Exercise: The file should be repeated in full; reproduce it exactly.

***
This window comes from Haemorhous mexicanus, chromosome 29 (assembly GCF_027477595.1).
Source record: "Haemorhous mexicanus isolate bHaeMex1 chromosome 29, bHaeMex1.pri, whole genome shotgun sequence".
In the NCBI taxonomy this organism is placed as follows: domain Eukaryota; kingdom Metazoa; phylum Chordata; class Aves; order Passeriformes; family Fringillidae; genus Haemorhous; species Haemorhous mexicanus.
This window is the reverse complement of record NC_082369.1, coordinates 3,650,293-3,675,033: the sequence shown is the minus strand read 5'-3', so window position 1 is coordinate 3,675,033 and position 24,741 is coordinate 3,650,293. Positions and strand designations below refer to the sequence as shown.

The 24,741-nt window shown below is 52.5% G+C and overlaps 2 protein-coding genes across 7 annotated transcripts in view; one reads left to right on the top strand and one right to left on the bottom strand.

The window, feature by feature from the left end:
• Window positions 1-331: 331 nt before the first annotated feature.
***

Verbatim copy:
This window comes from Haemorhous mexicanus, chromosome 29 (assembly GCF_027477595.1).
Source record: "Haemorhous mexicanus isolate bHaeMex1 chromosome 29, bHaeMex1.pri, whole genome shotgun sequence".
In the NCBI taxonomy this organism is placed as follows: domain Eukaryota; kingdom Metazoa; phylum Chordata; class Aves; order Passeriformes; family Fringillidae; genus Haemorhous; species Haemorhous mexicanus.
This window is the reverse complement of record NC_082369.1, coordinates 3,650,293-3,675,033: the sequence shown is the minus strand read 5'-3', so window position 1 is coordinate 3,675,033 and position 24,741 is coordinate 3,650,293. Positions and strand designations below refer to the sequence as shown.

The 24,741-nt window shown below is 52.5% G+C and overlaps 2 protein-coding genes across 7 annotated transcripts in view; one reads left to right on the top strand and one right to left on the bottom strand.

The window, feature by feature from the left end:
• Window positions 1-331: 331 nt before the first annotated feature.